As explained in the foregoing, in accordance with the laser printer apparatus of the present invention, since light scanning is not effected by any mechanical light-scanning means such as polygon mirror, various problems caused by face-tilting of a mirror, such as fluctuations in scanning-line intervals, do not occur. Of course, the sensor for attaining a scanning-line starting timing, which has been required when the conventional polygon mirror is used, is unnecessary.
Also, since there are no parts which move at a high speed, e.g., polygon mirror, vibrations and noises of the whole apparatus can be suppressed to a lower level, allowing the apparatus to have a longer life.
Further, the semiconductor laser devices arranged in a row can simultaneously emit light, whereby printing of one line as a whole can be effected at once, enabling high-speed printing.
TABLE 1______________________________________m r d N______________________________________1 179.502 7.864 1.752242 -226.678 0.2953 40.094 13.379 1.752244 109.539 0.2955 69.719 3.932 1.597986 26.075 2.7627 33.781 8.326 1.752248 93.398 2.7629 -217.496 2.752 1.5979810 50.816 31.45311 Stop 11.88912 -24.317 2.890 1.5979813 -31.711 0.51114 244.264 4.443 1.7522415 -244.264Wavelength λ = 670 nmFocal length f = 73.57Magnification β = -4.5357From 1st to 10th face Bf = 31.453______________________________________
|Citing Patent||Filing date||Publication date||Applicant||Title|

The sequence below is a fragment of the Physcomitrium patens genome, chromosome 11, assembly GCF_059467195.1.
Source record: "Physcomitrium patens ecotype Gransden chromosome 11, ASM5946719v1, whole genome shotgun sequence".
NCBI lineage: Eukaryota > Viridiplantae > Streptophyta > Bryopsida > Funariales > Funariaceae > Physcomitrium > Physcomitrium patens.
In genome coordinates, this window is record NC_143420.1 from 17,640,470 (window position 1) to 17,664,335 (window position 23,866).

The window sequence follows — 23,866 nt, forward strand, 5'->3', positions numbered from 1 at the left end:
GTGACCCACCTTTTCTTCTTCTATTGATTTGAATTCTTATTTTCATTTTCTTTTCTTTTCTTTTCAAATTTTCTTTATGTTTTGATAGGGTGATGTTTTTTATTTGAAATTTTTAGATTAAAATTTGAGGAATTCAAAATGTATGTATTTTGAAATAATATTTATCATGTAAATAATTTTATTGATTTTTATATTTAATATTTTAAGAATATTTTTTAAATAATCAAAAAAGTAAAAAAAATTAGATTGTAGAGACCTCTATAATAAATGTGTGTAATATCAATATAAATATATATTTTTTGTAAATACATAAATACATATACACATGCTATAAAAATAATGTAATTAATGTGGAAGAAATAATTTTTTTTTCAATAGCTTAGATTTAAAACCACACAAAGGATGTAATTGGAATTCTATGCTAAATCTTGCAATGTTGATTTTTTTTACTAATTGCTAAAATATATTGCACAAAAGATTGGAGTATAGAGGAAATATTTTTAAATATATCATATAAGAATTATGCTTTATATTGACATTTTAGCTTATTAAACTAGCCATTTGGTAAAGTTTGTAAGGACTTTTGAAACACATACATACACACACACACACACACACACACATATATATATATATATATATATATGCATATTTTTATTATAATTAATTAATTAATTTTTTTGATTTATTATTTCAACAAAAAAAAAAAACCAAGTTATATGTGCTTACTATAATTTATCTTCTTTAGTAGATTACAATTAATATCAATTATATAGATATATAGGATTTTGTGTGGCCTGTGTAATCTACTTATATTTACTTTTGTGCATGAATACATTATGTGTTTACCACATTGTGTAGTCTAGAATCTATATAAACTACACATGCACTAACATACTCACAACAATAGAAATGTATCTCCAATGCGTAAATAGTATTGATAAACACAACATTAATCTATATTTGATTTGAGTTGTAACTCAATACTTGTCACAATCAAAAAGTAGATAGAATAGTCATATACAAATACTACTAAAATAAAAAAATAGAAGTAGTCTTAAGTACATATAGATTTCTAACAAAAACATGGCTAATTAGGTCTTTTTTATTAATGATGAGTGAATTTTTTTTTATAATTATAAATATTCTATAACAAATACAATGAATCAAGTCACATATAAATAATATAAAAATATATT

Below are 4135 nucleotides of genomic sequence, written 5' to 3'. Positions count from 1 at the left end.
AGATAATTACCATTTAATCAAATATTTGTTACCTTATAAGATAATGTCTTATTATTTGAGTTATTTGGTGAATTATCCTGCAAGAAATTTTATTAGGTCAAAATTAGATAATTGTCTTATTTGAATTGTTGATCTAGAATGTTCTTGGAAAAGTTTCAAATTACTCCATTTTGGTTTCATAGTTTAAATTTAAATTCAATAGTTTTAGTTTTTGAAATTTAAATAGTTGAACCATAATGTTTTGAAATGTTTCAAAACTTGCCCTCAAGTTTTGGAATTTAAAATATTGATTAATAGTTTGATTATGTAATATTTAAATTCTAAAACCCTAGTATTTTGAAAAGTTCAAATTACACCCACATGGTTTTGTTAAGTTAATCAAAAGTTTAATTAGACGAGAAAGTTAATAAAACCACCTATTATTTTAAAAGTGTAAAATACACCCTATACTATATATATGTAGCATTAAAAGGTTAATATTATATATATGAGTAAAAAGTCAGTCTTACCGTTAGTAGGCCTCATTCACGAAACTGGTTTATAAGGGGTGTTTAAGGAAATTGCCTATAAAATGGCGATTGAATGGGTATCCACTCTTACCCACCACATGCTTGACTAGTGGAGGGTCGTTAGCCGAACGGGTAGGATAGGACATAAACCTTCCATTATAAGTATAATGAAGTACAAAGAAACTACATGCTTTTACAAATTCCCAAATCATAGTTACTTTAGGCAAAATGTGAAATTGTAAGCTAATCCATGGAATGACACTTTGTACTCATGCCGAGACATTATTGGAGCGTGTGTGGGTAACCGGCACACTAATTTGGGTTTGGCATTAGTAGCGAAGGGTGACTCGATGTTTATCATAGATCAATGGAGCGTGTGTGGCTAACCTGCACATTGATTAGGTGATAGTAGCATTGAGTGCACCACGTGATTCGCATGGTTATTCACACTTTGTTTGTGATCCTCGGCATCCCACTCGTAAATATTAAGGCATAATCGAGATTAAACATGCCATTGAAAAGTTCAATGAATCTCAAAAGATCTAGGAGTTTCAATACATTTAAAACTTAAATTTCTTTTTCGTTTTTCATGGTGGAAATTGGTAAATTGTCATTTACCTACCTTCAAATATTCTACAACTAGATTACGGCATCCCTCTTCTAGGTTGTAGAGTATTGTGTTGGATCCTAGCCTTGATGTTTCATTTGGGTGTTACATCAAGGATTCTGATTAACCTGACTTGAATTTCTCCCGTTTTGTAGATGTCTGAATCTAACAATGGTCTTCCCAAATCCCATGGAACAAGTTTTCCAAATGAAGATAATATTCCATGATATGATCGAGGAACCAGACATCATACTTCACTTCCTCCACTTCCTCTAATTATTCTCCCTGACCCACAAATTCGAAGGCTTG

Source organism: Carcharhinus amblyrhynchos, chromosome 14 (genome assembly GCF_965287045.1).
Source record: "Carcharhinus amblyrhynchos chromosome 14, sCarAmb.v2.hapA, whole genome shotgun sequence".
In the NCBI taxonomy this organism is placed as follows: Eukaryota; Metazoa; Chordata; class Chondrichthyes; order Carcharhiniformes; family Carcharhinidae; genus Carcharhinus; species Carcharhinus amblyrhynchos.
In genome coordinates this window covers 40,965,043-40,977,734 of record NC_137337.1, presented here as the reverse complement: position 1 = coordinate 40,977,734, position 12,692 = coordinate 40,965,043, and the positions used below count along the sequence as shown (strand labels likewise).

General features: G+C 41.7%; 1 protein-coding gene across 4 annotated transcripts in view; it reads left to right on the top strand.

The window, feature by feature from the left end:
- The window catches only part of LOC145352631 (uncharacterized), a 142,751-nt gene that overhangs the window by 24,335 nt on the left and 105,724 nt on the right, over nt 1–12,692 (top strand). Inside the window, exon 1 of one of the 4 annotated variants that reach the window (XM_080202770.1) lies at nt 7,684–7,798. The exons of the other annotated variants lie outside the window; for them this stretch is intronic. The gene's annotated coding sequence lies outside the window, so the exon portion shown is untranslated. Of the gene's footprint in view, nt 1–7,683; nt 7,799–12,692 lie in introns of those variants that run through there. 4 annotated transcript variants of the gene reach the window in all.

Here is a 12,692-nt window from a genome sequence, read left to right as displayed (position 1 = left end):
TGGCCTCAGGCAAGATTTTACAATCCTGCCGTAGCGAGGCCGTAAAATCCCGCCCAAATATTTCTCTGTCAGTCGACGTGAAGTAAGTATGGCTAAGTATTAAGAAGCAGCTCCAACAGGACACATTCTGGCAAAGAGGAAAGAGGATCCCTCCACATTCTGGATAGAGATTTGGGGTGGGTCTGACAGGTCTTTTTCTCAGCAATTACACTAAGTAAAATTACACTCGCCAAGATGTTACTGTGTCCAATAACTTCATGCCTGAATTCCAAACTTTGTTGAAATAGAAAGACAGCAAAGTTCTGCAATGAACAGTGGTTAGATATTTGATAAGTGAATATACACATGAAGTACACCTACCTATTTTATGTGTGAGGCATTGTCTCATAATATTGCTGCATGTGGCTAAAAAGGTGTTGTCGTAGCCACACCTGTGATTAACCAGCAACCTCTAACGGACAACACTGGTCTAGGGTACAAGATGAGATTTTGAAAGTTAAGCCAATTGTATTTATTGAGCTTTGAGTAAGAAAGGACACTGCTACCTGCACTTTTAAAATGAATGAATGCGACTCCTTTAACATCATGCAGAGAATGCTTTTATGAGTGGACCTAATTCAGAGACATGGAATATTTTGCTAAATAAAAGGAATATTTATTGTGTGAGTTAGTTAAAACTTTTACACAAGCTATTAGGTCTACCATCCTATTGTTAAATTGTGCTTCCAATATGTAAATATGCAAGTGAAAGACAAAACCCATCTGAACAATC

|US6121996 *||May 4, 1998||Sep 19, 2000||Creo Srl||Laser recording method|
|US6278474 *||Sep 24, 1998||Aug 21, 2001||Minolta Co., Ltd.||Image forming apparatus provided with a plurality of light signal emitting heads|
|US6459444 *||Sep 8, 1998||Oct 1, 2002||Fuji Photo Film Co., Ltd.||Line-sequential recording method and apparatus thereof using stationary recording material|
|US6549226 *||Apr 4, 2000||Apr 15, 2003||Futaba Corporation||Optical printer head|
|US6803939 *||Sep 20, 2001||Oct 12, 2004||Fuji Photo Film Co., Ltd.||Optical printing head of side-printing device for printing data on photosensitive material|
|US7535625||Apr 20, 2006||May 19, 2009||Dainippon Screen Mfg. Co., Ltd.||Image recording apparatus|
|US20040189790 *||Mar 30, 2004||Sep 30, 2004||Hiromitsu Yamakawa||Laser array imaging lens and an image-forming device using the same|
|EP1714790A2 *||Apr 18, 2006||Oct 25, 2006||Dainippon Screen Mfg., Co., Ltd.||Image recording apparatus|
|U.S. Classification||347/238, 347/241|
|International Classification||B41J2/45, B41J2/44, G02B26/10|
|May 28, 1997||AS||Assignment|
Owner name: FUJI PHOTO OPTICAL CO., LTD., JAPAN
Free format text: ASSIGNMENT OF ASSIGNORS INTEREST;ASSIGNOR:YAMAKAWA, HIROMITSU;REEL/FRAME:008590/0827
Effective date: 19970523